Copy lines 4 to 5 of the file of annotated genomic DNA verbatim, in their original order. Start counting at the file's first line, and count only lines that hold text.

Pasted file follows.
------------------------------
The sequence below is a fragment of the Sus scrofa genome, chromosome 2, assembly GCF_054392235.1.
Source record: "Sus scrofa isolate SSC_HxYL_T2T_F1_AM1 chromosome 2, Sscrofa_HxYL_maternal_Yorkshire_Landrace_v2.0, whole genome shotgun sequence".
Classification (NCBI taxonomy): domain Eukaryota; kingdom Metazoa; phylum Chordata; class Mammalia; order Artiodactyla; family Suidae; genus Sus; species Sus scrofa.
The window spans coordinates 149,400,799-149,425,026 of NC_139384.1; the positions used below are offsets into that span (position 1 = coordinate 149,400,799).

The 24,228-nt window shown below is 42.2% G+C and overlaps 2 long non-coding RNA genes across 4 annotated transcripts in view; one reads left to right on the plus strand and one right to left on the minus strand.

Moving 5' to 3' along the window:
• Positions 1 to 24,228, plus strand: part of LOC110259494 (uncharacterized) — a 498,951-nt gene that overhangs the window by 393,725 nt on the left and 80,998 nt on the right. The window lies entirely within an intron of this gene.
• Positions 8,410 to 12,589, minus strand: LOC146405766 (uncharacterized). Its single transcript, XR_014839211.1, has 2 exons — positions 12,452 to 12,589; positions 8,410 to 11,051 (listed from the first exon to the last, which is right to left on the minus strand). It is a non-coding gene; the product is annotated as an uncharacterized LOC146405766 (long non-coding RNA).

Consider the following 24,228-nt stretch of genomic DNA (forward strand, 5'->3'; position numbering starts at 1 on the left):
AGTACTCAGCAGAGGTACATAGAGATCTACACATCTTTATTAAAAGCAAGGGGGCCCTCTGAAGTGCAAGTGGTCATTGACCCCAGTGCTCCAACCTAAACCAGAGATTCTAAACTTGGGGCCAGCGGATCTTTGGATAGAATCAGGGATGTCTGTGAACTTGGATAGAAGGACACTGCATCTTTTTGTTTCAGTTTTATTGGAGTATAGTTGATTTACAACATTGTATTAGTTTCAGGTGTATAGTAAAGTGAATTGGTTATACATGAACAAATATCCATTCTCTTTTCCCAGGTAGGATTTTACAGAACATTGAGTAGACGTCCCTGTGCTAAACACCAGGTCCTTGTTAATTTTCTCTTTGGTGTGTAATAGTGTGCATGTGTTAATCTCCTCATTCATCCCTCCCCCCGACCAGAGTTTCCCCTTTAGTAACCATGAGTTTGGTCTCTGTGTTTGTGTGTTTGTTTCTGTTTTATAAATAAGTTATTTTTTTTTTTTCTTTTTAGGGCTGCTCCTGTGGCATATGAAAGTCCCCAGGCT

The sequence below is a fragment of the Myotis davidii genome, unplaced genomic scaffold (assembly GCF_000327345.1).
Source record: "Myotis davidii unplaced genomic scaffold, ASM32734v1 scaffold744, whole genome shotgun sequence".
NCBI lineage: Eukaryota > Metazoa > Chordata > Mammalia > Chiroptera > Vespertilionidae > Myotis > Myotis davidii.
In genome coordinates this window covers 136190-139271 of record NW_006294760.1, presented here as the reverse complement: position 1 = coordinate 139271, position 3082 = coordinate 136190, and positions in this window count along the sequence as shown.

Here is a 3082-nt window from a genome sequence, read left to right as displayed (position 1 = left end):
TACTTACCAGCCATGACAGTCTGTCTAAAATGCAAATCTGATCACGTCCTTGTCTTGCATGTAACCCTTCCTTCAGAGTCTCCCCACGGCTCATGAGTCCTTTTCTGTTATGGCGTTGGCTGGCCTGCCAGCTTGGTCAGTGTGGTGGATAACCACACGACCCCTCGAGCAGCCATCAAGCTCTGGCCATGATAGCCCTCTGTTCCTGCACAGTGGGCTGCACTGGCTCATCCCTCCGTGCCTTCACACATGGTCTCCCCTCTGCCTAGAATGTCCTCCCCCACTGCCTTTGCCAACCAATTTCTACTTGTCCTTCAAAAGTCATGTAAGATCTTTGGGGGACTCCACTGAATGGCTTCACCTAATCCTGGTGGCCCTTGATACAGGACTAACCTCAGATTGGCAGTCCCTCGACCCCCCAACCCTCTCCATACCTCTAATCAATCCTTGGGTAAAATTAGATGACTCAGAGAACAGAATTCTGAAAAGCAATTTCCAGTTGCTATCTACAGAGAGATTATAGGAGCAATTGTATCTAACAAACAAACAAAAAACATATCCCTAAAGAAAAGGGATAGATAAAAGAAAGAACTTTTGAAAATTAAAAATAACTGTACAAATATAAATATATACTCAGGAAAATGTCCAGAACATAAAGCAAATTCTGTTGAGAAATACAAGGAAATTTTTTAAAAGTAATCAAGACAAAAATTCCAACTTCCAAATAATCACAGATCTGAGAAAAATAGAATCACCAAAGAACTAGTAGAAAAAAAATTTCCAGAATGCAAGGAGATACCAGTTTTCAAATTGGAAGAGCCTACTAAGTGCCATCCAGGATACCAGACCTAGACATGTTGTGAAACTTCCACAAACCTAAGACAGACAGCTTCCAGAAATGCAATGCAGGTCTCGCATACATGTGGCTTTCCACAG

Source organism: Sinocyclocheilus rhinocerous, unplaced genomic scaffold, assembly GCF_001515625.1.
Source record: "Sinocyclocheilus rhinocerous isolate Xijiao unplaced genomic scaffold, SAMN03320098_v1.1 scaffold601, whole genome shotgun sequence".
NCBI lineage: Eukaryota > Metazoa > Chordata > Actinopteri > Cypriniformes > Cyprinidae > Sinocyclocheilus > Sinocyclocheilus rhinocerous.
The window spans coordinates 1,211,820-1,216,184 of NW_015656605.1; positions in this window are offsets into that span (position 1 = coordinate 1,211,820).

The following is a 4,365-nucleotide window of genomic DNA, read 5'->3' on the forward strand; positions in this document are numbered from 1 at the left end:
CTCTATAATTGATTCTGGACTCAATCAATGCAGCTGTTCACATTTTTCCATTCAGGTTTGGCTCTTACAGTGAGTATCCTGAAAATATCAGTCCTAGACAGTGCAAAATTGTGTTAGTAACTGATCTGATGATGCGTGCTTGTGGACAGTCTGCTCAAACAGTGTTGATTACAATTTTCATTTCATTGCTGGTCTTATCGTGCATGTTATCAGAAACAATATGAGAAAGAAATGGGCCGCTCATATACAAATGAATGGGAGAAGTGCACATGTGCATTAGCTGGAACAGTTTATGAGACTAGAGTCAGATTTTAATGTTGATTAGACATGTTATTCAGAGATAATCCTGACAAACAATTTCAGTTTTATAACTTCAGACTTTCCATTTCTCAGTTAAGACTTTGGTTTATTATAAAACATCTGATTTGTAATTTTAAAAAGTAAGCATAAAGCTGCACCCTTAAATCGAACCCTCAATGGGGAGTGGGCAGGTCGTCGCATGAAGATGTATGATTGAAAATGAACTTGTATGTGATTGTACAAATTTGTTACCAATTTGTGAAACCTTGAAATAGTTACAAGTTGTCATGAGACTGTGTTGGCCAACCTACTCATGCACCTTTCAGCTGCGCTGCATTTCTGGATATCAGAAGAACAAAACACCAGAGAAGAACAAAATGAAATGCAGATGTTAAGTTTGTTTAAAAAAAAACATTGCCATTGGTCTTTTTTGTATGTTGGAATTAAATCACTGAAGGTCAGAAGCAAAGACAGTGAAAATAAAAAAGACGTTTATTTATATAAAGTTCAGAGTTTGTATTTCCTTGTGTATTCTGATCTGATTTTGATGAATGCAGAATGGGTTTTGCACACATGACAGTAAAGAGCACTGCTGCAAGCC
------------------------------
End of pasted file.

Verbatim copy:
The window spans coordinates 149,400,799-149,425,026 of NC_139384.1; the positions used below are offsets into that span (position 1 = coordinate 149,400,799).

The 24,228-nt window shown below is 42.2% G+C and overlaps 2 long non-coding RNA genes across 4 annotated transcripts in view; one reads left to right on the plus strand and one right to left on the minus strand.